And there’s no sense in ruling someone out for reasons that may become insignificant once you’ve met in real life.

The price and process mean only the dedicated remain – but equally, can lead to people dropping out mid-process.

Controversy swirled in 2010 around its lack of same-sex matching resulting in a site launched later for gay and bisexual daters called Compatible Partners, but e Harmony now offers matching for both mixed and same sex couples from the main homepage.

A one step Facebook log-in process leads on to a few simple questions (the most obvious – height, kids, whether you drink or smoke), a description and a photo – then you are in. To use the site fully – sending unlimited messages to other members – payment is required.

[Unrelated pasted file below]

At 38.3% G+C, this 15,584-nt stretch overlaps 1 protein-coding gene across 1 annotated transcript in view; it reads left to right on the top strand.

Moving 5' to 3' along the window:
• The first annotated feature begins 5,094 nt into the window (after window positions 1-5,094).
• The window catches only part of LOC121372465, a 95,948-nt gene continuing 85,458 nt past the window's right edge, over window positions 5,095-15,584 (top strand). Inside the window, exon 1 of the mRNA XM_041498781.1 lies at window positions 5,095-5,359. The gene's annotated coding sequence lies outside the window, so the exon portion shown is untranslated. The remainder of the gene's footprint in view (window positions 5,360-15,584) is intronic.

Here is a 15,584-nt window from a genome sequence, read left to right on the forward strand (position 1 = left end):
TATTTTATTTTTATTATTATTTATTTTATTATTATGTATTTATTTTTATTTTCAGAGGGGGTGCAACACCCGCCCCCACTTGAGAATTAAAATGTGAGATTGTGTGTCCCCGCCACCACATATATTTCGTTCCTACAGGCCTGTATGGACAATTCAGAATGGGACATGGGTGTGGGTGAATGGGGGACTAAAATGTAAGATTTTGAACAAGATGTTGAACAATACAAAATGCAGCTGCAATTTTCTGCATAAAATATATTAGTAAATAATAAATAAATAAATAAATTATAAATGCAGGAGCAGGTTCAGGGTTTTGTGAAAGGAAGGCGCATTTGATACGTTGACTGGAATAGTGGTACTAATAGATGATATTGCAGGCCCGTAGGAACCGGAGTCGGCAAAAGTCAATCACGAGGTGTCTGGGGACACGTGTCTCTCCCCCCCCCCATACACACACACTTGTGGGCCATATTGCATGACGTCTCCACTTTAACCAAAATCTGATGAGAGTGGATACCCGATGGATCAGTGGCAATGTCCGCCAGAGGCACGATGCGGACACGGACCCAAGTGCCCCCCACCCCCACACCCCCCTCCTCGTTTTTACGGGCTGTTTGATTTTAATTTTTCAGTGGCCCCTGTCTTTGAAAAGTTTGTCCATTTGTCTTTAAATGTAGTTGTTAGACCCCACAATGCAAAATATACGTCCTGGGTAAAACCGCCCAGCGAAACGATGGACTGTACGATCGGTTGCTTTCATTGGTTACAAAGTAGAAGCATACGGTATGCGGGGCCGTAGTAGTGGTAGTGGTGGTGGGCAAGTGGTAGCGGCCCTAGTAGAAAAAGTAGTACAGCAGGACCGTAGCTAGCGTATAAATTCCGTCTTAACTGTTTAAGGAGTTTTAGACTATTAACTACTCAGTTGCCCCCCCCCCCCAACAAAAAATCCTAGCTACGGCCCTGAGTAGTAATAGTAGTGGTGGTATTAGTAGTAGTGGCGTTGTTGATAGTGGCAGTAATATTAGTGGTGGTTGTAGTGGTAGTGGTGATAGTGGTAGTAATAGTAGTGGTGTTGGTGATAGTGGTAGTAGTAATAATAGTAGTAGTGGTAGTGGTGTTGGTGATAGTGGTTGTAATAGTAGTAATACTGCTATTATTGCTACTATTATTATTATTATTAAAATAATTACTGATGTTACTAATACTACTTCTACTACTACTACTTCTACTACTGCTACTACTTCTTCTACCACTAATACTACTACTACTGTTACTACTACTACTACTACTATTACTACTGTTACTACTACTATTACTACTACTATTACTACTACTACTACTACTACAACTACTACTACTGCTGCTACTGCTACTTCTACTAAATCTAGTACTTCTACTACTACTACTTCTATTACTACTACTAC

You can browse a selection of pictures and ages before logging in, anything more specific requires you to become a member. As with many free or low-cost sites, ads can be frequent and feel spammy.

Pros: Free to join and to have limited contact with members.

You can connect with Facebook so getting started is much quicker than with other sites.Yet many friends of mine who had previously ruled out anyone with children on a dating site are now happily dating (or married to) single parents they met in real life.With judgemental tick-boxes they would have filtered out the very person they are in love with now.Some find this a barrier to join, fans say it weeds out the casual chancer from those truly looking for love – and means you don’t have to wait to broach tricky topics.Pricier – it’s £44.95 for a month, but that drops to £12.95 per month if you sign up for a year.Cons: The lengthy survey you must complete before you sign up.